From Ragusa one passes more UNESCO sites than you could shake a stick at, so we could not see them all, opting to stop at Noto and Syracuse, before reaching Catania


Noto is a UNESCO city known for its baroque architecture, including the reconstructed 18th-century Noto Cathedral. Across the street is the Palazzo Ducezio, now the town hall, with the Hall of Mirrors embellished by gilding and stuccos. Nearby, the Palazzo Nicolaci has richly decorated balconies. Resembling a triumphal arch, the 19th-century Porta Reale marks the entrance to the city.

The old city was totally destroyed by the 1693 Sicilian earthquake. The current town was rebuilt on a grid system by Giovanni Battista Landolina. The new city occupied a position nearer to the Ionian Sea. The hiring of architects like Rosario Gagliardi, Francesco Sortino and others to rebuild the city helped make the new Noto a masterpiece of Sicilian Baroque, dubbed the "Stone Garden" by Cesare Brandi and is currently listed among UNESCO's World Heritage Sites. Many of the newer structures are built of a soft tufa stone, which assumes a honey tonality under sunlight.

Parts of the cathedral suddenly collapsed in 1996, a great loss to Sicilian Baroque architecture. The cathedral dome collapsed as a result of unremedied structural weakening caused by an earthquake in 1990, to which injudicious building alterations in the 1950s may have contributed. It has since been rebuilt, and was reopened in 2007.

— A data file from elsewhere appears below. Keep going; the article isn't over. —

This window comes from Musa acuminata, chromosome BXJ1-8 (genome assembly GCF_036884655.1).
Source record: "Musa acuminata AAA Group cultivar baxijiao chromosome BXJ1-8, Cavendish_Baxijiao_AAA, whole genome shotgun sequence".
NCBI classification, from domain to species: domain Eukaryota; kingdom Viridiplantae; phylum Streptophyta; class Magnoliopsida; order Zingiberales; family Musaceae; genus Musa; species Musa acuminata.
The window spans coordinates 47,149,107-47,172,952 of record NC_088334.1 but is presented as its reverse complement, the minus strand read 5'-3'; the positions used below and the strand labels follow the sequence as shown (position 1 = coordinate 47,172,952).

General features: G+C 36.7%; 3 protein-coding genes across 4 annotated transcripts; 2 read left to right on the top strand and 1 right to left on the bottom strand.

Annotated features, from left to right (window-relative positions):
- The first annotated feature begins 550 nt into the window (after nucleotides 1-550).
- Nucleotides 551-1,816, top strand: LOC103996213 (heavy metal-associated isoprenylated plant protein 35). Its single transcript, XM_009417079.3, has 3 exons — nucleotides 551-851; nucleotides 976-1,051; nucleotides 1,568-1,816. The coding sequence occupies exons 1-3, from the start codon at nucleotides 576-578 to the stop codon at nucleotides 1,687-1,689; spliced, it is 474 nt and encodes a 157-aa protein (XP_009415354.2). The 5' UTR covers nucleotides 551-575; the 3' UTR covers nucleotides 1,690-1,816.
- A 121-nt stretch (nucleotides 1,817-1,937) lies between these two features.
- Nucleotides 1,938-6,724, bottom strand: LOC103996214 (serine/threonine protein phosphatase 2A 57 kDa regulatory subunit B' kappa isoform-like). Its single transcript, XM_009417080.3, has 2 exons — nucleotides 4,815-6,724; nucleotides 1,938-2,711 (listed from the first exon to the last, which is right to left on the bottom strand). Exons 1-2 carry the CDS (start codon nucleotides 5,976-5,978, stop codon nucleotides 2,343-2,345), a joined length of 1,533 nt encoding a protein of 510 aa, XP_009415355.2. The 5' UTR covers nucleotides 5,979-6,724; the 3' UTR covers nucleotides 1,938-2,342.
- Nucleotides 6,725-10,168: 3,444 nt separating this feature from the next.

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Syracuse is a historic city notable for its rich Greek history, culture, amphitheatres, architecture, and as the birthplace of the preeminent mathematician and engineer Archimedes.

This 2,700-year-old city played a key role in ancient times, when it was one of the major powers of the Mediterranean world. The city was founded by Ancient Greek Corinthians and Teneans and became a very powerful city-state. Syracuse was allied with Sparta and Corinth and exerted influence over the entirety of Magna Graecia, of which it was the most important city. Described by Cicero as "the greatest Greek city and the most beautiful of them all", it equalled Athens in size during the fifth century BC.

It later became part of the Roman Republic and the Byzantine Empire. Under Emperor Constans II, it served as the capital of the Byzantine Empire (663–669). After this Palermo overtook it in importance, as the capital of the Kingdom of Sicily. Eventually the kingdom would be united with the Kingdom of Naples to form the Two Sicilies until the Italian unification of 1860. In the modern day, the city is listed by UNESCO as a World Heritage Site along with the Necropolis of Pantalica.

You get both a Roman and a Greek amphitheatre for your entry ticket into the archeological park at Syracuse. The Greek one being the more impressive. En passant I would say that while understanding why they raise money by putting on theatre in the summer, it does spoil the spectacle for the visitor like ourselves getting the modern wooden seats in our faces. Also I could see that the site needed more money spent on maintenance - wooden pathways had decayed and were out of bounds: weeds had taken over areas that were outside the straight viewing of the amphitheatres. Nevertheless the Greek theatre was impressive